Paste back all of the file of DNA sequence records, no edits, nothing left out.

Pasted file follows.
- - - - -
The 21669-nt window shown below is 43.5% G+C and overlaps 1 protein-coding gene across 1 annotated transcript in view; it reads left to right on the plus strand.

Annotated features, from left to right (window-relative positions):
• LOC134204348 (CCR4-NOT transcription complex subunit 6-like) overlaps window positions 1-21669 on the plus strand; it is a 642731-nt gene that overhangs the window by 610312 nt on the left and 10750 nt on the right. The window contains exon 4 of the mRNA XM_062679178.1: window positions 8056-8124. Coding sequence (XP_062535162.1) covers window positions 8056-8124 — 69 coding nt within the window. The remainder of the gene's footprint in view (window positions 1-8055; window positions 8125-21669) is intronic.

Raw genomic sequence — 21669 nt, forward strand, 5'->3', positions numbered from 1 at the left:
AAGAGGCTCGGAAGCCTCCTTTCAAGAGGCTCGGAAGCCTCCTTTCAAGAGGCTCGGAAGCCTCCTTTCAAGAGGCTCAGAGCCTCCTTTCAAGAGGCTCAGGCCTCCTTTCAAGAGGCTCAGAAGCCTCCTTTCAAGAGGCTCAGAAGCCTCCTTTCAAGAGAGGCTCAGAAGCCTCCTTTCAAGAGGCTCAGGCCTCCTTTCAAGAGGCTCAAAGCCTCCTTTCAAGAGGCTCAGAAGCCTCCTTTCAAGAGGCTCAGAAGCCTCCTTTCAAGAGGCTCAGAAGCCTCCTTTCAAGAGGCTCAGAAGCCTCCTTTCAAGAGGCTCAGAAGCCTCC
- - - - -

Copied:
The 21669-nt window shown below is 43.5% G+C and overlaps 1 protein-coding gene across 1 annotated transcript in view; it reads left to right on the plus strand.

Annotated features, from left to right (window-relative positions):
• LOC134204348 (CCR4-NOT transcription complex subunit 6-like) overlaps window positions 1-21669 on the plus strand; it is a 642731-nt gene that overhangs the window by 610312 nt on the left and 10750 nt on the right. The window contains exon 4 of the mRNA XM_062679178.1: window positions 8056-8124. Coding sequence (XP_062535162.1) covers window positions 8056-8124 — 69 coding nt within the window. The remainder of the gene's footprint in view (window positions 1-8055; window positions 8125-21669) is intronic.

Raw genomic sequence — 21669 nt, forward strand, 5'->3', positions numbered from 1 at the left:
AAGAGGCTCGGAAGCCTCCTTTCAAGAGGCTCGGAAGCCTCCTTTCAAGAGGCTCGGAAGCCTCCTTTCAAGAGGCTCAGAGCCTCCTTTCAAGAGGCTCAGGCCTCCTTTCAAGAGGCTCAGAAGCCTCCTTTCAAGAGGCTCAGAAGCCTCCTTTCAAGAGAGGCTCAGAAGCCTCCTTTCAAGAGGCTCAGGCCTCCTTTCAAGAGGCTCAAAGCCTCCTTTCAAGAGGCTCAGAAGCCTCCTTTCAAGAGGCTCAGAAGCCTCCTTTCAAGAGGCTCAGAAGCCTCCTTTCAAGAGGCTCAGAAGCCTCCTTTCAAGAGGCTCAGAAGCCTCC